I like to rinse the yeast cake 3-4 times with boiled, cooled water. This lets me get the trub out (what falls out first) and the dead cells (what falls out last). Then, I calculate the pitching rate using the lowest setting for trub on the MrMalty app. If it is older than a week, I give it a little wake up juice starting the morning of brew day (to be pitched ~ 12 hours later).
I will save yeast from APA's, but generally not IPA's as I late hop them heavily and go high gravity. This really stresses the yeast and coats them significantly with hop oils. I believe the theories, as from my own experience it takes a lot more effort to clean yeast cakes from these types of beers, and I observe a lot more dead, floating cells during the washing process. If I dry hop in the primary fermenter, then I don't even consider saving the yeast cake. It's nearly impossible to get the yeast clean. If you transfer to secondary, then you can dry hop all you want without ruining your yeast cake. However, the trade-off is that you have to let fermentation complete and wait for the yeast to completely flocculate and settle otherwise you will begin selecting for early flocculators. This prevents you from throwing in the dry hops when fermentation is 2/3 complete, thereby letting the yeast soak up any oxygen that comes in with the hop pellets.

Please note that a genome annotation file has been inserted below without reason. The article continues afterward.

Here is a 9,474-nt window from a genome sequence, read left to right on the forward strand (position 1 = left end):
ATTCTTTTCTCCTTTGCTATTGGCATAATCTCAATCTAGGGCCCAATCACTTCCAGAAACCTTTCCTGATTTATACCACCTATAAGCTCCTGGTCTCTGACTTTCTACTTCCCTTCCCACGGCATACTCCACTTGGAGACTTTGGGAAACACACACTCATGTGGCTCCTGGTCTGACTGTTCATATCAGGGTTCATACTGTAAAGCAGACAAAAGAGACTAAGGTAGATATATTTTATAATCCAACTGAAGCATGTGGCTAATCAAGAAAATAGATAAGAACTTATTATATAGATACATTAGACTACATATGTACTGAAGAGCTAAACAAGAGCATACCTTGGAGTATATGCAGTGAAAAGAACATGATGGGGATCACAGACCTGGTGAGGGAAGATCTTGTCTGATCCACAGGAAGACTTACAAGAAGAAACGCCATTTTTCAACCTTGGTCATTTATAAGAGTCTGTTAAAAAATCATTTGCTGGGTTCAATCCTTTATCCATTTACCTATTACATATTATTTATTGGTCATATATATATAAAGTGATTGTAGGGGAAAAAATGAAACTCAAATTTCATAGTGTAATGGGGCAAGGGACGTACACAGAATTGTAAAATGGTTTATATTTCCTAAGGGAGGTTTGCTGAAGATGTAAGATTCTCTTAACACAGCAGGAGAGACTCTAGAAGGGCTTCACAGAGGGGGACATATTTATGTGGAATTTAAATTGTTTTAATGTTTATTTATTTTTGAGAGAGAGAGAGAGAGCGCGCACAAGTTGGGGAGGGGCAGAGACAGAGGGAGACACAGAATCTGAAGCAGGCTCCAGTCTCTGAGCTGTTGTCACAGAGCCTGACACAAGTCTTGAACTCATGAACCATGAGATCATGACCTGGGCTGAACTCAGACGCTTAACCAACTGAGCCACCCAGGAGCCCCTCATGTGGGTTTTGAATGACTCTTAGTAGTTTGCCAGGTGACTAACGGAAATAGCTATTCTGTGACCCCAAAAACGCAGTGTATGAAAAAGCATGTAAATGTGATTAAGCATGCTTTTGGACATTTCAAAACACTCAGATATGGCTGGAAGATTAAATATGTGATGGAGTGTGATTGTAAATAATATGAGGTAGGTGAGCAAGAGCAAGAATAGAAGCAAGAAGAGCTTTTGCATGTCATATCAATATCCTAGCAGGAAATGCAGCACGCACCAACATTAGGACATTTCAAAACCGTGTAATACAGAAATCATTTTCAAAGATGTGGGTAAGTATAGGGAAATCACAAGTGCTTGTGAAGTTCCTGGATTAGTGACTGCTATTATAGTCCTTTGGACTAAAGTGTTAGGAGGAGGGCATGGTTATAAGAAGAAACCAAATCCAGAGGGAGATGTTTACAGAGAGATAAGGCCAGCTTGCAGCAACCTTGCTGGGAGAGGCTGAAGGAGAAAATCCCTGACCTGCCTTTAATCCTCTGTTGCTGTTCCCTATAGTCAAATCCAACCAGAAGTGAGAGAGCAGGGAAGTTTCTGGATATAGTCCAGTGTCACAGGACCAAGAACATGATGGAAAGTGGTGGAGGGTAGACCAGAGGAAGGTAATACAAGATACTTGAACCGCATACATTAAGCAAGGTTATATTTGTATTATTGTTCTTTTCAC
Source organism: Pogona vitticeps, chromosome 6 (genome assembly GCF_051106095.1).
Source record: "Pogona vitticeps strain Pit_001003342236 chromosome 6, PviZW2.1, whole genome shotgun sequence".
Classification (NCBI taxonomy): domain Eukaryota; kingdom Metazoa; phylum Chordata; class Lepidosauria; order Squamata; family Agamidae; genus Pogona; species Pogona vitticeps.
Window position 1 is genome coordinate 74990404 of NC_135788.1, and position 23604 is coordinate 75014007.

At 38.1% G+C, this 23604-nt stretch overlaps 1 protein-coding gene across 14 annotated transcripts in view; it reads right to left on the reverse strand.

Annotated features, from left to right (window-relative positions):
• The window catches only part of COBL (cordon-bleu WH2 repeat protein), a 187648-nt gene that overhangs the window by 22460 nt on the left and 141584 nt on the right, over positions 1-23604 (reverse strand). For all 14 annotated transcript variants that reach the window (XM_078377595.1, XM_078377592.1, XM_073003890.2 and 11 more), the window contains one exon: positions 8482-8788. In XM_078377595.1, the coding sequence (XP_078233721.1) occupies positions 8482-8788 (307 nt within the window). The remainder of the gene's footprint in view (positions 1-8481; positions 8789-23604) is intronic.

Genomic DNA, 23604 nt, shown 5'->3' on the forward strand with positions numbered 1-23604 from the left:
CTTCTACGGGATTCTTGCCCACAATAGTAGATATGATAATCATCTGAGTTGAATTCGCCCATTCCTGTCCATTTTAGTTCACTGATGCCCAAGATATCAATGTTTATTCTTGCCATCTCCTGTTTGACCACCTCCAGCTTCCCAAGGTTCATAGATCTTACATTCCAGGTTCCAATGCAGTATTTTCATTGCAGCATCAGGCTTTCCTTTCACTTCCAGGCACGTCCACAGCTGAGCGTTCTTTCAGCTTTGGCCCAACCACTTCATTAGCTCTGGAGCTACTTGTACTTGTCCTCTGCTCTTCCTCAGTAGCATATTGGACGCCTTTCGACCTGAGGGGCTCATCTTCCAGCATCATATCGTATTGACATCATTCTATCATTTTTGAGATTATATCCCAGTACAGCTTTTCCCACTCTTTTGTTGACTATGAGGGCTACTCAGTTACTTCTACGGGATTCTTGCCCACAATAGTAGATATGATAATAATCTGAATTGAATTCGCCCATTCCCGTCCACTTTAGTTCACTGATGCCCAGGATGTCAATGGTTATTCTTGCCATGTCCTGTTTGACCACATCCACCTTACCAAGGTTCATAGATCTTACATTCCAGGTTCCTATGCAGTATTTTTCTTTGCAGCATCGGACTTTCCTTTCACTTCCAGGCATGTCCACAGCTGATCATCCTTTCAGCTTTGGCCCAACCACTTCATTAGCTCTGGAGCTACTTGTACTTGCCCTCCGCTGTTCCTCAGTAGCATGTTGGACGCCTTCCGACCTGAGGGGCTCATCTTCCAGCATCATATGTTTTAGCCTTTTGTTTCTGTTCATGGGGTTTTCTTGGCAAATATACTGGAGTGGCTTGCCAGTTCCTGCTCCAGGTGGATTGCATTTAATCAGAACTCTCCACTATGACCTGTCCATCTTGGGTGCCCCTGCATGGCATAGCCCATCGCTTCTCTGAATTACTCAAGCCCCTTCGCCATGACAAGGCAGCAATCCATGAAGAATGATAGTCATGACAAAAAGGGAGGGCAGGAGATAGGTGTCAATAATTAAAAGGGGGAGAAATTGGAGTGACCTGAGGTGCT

Usually, I use the american yeast strains on hoppy beers. Since these only cost $1-2 per dry packet, I don't worry about not saving the yeast. For all other beers I use specialty, liquid strains and put in the extra effort to keep the cakes going.